9. I feel fully qualified to predict from the music I already know whether I will enjoy music I haven't heard yet. You can't listen to everything. You have to have favorites. If you don't like something, say so.
  10. The "important" centers of new music are in New York and Europe. California is the boonies and our new music scene is vastly underdeveloped for our size and economic clout.
  11. What hapens in the centers of new music has become of only minor passing interest to me.
  12. The New Music Pie is fixed in size. Maybe it's even shrinking. That would make new music a negative sum game
  13. New music programming is more often based on the "importance" rather than the talent of the composers.
  14. Recent programming by the Monday Evening Concerts and the Green Umbrella has disappointed me as overly Eurocentric.

    Lioness at the LA Zoo (c) David Ocker
  15. Although I may not enjoy or attend new music concerts I support them and hope for their success. I once found them useful and others still do.
  16. I enjoy "making up" music. I never refer to myself as a "composer" without adding the adjective "failed".
  17. The choice between spending my time making up my own music and attending a concert of music by composers from traditions for which I have little tolerance or enthusiasm is easy.
  18. I want my music to derive as much as possible from my immediate surroundings and culture at the current moment. Starbucks is the perfect metaphor for this.
  19. Every piece of music should have elements immediately appreciable by any listener, from novice through professional.
  20. I enjoy giving my pieces misleading titles.
  21. Music is a fundamentally an abstract art and should avoid the overuse of lyrics.

    Antelope at the LA Zoo (c) David Ocker
  22. I want my music to be unpredictable.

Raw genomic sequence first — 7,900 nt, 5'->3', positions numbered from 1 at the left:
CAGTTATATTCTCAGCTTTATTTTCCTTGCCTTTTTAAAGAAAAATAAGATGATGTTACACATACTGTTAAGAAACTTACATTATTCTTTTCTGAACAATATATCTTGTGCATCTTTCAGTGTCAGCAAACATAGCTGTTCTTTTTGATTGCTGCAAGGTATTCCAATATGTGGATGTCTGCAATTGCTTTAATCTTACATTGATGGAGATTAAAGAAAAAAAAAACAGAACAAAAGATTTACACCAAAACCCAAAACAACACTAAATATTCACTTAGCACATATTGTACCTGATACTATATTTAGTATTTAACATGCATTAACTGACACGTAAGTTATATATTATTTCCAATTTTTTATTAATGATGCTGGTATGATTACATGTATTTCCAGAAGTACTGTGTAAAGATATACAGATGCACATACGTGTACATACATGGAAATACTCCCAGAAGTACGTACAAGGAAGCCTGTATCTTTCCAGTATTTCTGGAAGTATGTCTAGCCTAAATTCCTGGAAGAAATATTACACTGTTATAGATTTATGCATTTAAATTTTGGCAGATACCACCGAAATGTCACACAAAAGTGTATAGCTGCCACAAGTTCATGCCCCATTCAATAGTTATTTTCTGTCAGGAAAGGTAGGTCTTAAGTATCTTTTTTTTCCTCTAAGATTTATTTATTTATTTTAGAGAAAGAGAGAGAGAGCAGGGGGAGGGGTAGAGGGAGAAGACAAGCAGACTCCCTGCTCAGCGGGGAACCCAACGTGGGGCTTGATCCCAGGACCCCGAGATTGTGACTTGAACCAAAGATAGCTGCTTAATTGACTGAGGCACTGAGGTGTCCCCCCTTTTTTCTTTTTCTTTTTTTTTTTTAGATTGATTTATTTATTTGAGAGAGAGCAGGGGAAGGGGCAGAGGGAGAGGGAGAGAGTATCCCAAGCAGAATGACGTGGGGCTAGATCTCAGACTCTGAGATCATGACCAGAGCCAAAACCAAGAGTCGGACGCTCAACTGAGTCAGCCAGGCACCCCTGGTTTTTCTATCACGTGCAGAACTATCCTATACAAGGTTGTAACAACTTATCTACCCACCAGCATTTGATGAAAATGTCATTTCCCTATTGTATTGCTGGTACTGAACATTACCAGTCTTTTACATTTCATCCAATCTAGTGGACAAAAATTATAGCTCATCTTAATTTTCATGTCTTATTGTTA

23. I have no interest in being part of an established musical movement or tradition, even as I am probably falling into the traps associated with certain California Maverick composers.
  24. I have no reason, desire or ability to express the eternal verities through my music. Indeed, I doubt eternal verities are eternal, veritable or even expressible through music.
  25. I've learned as much from negative examples and bad teaching as from positive and good.
  26. I want to personally enjoy the acts of writing my music and listening to it later.
  27. Writing about my music is difficult for me. I would like people who hear my music to enjoy it without having to read about it.
  28. I can no longer say I've never written a manifesto.
Chimps at the LA Zoon (c) David Ocker
I doubt I've answered Daniel's criticism. I've probably provoked more. I wonder how many, if any, of these points he'll agree with. And that gives me an idea:


Give yourself one point for each of the above statements you honestly think is also true for you. For example, if you have lost your own faith in new music give yourself one point for number one. Post your total scores in the comments. I'll write a 30 second spot named after anyone who scores either a perfect 28 or a perfect zero. Honesty in your answers is appreciated but not mandatory.

Leslie took this picture at breakfast last Sunday. A Funny Comedian with A Failed Composer Fondling a Coffee Cup.

Funny Comedian with Failed Composer Fondling Coffee Cup
All pictures in this post are of animals held captive in California but not native to it. All but the last were taken at the Los Angeles Zoo. Click any picture to see it get bigger.

Manifest Tags: . . . . . . . . . . . .


JRHlavaty said...

David, love the music. I now know what your up to when your head is buried in your laptop and you have your head phones on. Enjoyed your blog and will be checking back.
See you soon.

John Steinmetz said...

I like that part about faithless interest. Sounds healthy to me.